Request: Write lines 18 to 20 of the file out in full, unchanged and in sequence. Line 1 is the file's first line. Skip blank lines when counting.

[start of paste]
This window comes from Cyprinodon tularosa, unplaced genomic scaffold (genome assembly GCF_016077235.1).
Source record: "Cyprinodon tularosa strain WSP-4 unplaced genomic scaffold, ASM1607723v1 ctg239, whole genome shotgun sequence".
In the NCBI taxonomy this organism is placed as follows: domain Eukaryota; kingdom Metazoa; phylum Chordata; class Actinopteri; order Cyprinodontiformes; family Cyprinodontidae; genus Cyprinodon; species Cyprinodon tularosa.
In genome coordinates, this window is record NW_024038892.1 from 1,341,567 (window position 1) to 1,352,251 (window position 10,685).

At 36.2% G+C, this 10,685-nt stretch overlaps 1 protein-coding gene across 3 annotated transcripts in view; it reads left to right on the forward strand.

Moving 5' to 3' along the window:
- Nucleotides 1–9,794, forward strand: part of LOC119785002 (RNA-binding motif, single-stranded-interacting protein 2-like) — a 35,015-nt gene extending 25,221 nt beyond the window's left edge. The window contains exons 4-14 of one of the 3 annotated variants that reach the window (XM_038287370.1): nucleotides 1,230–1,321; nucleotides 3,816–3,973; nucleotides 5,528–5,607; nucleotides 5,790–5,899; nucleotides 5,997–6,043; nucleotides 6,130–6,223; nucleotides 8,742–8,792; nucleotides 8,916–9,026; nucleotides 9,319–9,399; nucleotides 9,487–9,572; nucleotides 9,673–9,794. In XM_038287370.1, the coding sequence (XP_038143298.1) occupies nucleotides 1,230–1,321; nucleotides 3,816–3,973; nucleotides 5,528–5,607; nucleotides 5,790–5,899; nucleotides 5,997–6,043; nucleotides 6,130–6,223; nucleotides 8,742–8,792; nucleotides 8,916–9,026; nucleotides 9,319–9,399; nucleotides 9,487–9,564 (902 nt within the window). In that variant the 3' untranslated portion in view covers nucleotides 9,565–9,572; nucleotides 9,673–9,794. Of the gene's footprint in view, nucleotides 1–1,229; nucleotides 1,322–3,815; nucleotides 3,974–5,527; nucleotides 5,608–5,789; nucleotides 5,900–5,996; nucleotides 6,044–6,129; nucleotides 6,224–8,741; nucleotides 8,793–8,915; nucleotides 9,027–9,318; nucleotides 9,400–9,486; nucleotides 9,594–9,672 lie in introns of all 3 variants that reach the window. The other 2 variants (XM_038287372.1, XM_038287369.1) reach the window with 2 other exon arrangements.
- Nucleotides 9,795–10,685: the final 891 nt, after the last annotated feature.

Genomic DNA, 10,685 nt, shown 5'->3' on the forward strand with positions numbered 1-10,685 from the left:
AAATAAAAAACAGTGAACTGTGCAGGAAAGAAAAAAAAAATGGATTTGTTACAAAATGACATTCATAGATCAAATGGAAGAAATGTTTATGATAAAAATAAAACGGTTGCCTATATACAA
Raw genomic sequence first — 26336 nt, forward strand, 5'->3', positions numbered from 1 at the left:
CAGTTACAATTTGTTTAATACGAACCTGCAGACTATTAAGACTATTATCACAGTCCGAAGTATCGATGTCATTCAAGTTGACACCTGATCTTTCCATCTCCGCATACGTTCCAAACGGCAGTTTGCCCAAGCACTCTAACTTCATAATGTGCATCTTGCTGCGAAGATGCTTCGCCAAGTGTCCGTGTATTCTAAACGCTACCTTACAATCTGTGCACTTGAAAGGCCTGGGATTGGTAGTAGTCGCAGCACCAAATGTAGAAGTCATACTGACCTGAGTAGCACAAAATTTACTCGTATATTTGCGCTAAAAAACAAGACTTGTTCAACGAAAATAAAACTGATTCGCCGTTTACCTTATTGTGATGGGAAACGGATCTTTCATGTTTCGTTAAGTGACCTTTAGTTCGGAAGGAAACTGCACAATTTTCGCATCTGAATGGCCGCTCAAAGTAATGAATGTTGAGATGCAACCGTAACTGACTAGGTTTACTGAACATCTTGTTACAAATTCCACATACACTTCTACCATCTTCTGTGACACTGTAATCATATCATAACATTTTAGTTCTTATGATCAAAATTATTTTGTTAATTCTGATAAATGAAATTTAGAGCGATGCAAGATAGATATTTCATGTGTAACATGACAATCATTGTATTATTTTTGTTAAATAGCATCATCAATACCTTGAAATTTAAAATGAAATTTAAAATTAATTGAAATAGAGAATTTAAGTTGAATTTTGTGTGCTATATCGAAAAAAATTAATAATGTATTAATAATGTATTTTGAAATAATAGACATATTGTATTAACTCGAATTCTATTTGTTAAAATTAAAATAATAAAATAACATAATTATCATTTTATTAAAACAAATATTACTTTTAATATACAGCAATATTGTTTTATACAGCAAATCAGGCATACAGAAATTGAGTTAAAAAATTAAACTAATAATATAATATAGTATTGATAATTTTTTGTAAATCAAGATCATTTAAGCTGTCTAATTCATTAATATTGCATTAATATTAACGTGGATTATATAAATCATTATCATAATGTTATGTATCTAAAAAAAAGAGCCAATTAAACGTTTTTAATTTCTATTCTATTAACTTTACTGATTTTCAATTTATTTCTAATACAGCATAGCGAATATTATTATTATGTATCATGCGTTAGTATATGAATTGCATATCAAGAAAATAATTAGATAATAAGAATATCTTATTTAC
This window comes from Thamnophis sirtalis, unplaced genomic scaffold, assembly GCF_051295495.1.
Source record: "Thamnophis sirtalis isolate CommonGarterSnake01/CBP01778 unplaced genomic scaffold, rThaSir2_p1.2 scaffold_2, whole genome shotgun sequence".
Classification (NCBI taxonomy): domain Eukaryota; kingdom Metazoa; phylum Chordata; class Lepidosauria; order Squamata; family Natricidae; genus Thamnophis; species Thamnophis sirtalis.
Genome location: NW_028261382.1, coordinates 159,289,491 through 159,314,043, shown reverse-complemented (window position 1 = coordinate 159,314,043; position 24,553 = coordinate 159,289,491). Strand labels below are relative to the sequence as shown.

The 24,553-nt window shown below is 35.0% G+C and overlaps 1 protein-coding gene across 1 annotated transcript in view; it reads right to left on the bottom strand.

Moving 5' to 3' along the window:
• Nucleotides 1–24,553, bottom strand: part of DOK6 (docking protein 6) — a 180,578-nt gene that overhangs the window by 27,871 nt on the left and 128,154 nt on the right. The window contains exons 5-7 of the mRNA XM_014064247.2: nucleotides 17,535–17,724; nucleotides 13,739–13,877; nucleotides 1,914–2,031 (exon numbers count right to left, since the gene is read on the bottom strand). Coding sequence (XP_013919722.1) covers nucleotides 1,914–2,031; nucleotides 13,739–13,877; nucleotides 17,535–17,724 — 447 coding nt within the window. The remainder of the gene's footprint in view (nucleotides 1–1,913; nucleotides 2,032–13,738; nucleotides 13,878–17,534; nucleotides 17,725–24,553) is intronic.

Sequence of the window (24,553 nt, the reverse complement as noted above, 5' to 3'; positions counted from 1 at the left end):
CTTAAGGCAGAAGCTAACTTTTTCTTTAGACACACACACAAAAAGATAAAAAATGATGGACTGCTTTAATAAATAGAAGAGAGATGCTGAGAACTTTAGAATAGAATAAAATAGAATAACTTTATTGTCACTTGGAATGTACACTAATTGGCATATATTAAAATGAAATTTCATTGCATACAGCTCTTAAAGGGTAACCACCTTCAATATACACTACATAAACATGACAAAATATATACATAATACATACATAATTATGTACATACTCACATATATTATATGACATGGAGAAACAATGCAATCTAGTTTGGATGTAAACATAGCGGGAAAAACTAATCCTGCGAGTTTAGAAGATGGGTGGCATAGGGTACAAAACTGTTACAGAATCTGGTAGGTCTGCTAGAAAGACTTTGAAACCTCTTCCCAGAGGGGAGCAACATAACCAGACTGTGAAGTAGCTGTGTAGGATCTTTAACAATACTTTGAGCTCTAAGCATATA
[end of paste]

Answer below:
Moving 5' to 3' along the window:
• Nucleotides 1–24,553, bottom strand: part of DOK6 (docking protein 6) — a 180,578-nt gene that overhangs the window by 27,871 nt on the left and 128,154 nt on the right. The window contains exons 5-7 of the mRNA XM_014064247.2: nucleotides 17,535–17,724; nucleotides 13,739–13,877; nucleotides 1,914–2,031 (exon numbers count right to left, since the gene is read on the bottom strand). Coding sequence (XP_013919722.1) covers nucleotides 1,914–2,031; nucleotides 13,739–13,877; nucleotides 17,535–17,724 — 447 coding nt within the window. The remainder of the gene's footprint in view (nucleotides 1–1,913; nucleotides 2,032–13,738; nucleotides 13,878–17,534; nucleotides 17,725–24,553) is intronic.

Sequence of the window (24,553 nt, the reverse complement as noted above, 5' to 3'; positions counted from 1 at the left end):